Editors’ Note: We’ve asked a number of authors to discuss the state of the American parish and what it means to be church in a time of migration and movement. We also wanted to offer practical suggestions for how parishes can be more welcoming, just, and Spirit-filled in these times. Together, our contributors provide a picture of the U.S. church today, one not so much in decline as undergoing a profound transition. To read all the articles, see the entire collection, The American Parish Today.
It was about five minutes before six on a Tuesday evening, and members of the Coalition for Spiritual and Public Leadership’s (CSPL) Immigration Committee were trickling into the conference room. Some were arriving straight from work, and helped themselves to plates of rice and beans and cups of cantaloupe juice before taking their seats. Others had been there all day, filling up whiteboards and firing off emails. They’d come from all over Chicago, some reaching the coalition’s suburban Maywood office from as far away as the South Side. After a short prayer in English and Spanish, they quickly got down to business.
There was a lot to cover in the fifty minutes allotted by the agenda. Most pressing was the upcoming pilgrimage to El Paso, Texas, where the group had helped plan a teach-in and was co-organizing a border action to help asylum seekers legally enter the United States. Just six weeks earlier Patrick Crusius, a young man inspired by white-nationalist ideology and armed with a semi-automatic rifle, had driven more than 650 miles from the Dallas area to a Walmart in El Paso in order to “kill Mexicans.” He’d murdered twenty-two people and injured twenty-four more. Galvanized by the massacre, the coalition had decided to take action, not only to publicly protest the racist immigration policies of the Trump administration, but also to show solidarity with Latinx communities in the borderlands. Among the dead, after all, were people just like them.
There was some concern over turnout, logistics, and safety, but meeting facilitator Sue Ross, a middle-aged former business manager with short curly hair and tortoise-shell glasses, kept things moving. After about ten minutes she tabled the pilgrimage discussion and switched to reporting on the progress of the census initiative. Maywood, with a 95 percent non-white population, had been systematically undercounted by more than 30 percent in the 2010 census, resulting in the loss of several million dollars in federal funding. Outreach to local parishes, soup kitchens, and shelters, along with a push to provide internet access to the elderly, would help residents register themselves and thus force the 2020 census-takers to include them.
Next came the community-benefits report. Anely Jaime, jostling her small child in her lap and speaking mostly in Spanish, explained that a local bank had agreed to partner with CSPL to develop a course in financial literacy. For many new immigrants, it would be their first opportunity to learn how to build credit and obtain small loans. “Es un granito de arena,” she explained: a grain of sand, not much, but nevertheless essential, since limited access to credit is one of the chief obstacles that keep her neighbors, especially the undocumented ones, from establishing stable lives.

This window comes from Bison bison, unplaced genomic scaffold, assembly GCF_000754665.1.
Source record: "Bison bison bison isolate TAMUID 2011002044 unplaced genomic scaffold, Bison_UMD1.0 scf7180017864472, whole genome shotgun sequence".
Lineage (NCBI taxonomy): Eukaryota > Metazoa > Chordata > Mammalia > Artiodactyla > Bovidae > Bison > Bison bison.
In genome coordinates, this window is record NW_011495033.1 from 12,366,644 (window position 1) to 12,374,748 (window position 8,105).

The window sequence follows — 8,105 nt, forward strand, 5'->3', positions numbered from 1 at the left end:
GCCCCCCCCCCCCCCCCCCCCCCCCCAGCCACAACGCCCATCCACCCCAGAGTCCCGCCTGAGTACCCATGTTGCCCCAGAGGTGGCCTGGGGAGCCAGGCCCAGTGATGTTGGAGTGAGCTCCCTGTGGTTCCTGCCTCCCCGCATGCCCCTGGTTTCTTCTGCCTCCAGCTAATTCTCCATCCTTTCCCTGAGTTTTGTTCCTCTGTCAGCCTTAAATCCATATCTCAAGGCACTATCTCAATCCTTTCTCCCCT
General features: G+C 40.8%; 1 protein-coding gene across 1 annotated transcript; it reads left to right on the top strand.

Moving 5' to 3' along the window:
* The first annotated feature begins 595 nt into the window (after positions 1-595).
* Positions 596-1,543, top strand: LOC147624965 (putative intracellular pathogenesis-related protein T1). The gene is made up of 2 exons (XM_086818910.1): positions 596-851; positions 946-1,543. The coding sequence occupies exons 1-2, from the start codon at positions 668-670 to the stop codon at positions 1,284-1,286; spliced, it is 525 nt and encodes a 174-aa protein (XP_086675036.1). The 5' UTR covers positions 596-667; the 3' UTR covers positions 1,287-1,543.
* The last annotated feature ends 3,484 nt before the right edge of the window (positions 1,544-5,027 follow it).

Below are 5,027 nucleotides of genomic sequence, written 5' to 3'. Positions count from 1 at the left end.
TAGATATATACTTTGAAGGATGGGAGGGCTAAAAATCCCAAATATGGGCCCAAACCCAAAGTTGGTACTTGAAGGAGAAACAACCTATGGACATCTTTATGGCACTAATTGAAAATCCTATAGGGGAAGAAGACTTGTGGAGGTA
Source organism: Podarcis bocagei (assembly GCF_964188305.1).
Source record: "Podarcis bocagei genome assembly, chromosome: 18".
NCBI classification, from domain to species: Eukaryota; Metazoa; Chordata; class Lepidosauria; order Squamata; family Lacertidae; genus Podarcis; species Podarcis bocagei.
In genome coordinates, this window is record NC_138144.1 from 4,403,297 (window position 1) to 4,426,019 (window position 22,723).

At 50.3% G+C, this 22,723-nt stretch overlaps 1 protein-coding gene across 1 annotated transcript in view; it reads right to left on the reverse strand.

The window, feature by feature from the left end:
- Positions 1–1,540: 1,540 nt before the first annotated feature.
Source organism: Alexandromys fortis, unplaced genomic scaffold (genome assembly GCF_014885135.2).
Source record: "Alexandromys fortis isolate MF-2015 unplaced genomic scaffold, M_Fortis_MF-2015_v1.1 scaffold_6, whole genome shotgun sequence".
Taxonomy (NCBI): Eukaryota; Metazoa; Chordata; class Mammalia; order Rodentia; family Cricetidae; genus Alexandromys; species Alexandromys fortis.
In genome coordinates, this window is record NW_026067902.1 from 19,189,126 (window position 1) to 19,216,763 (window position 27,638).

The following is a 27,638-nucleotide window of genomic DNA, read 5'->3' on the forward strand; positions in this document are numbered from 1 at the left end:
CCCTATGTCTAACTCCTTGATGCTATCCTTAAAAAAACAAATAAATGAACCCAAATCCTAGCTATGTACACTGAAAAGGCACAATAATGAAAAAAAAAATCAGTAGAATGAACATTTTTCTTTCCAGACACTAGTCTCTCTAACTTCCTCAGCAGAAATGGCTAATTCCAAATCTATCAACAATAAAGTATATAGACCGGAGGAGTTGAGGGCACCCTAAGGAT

The gathering concluded with announcements and a prayer, just as any parish-council meeting would. There was to be a workshop on Catholic Social Teaching, racism, and oppression in the U.S. prison and immigration-detention systems the next evening. The prayer, offered by Sumbul Siddiqui, a medical student at Loyola University Chicago and a DACA recipient, was in Arabic. She prayed for peace, the success of the upcoming pilgrimage, and humane immigration reform. Afterwards, a few hung around to chat and eat a second plate of food. But most headed straight home; they’d have to wake up early the next morning for work.
Even as the room emptied, though, the energy remained palpable. I felt as if I’d experienced the kind of vitality, the sense of shared purpose and community, that many Catholics say they yearn for in traditional parish life, but somehow can’t seem to find. These disaffected and disaffiliated, especially younger Catholics skeptical of the institutional church, are not necessarily unfaithful; they’re not just “insufficiently devout.” They may simply feel they’re not getting what they need to live authentic Christian lives, or at least more fulfilling ones. If a parish doesn’t provide a robust sense of community, or vital social-justice ministries, or meaningful spiritual formation—or, most importantly, real recognition and empowerment—is it surprising they may look for them outside traditional structures, including beyond the walls of a church building?
These are some of the needs that CSPL is meeting. It is not aiming to subvert or supplant the traditional parish; indeed, there are ministries—like religious education, liturgy, and the sacraments—that as a lay-led group it simply cannot perform. But in an era of intense social reorganization and geographic disruption, when U.S. Catholics are both more diverse and less rooted in a single place, the coalitional model adopted by CSPL and similar groups—emphasizing bottom-up leadership, demographic inclusivity, and a distinctly spiritual approach to political and community engagement—may suggest a kind of prototype for an evolving, post-parochial church.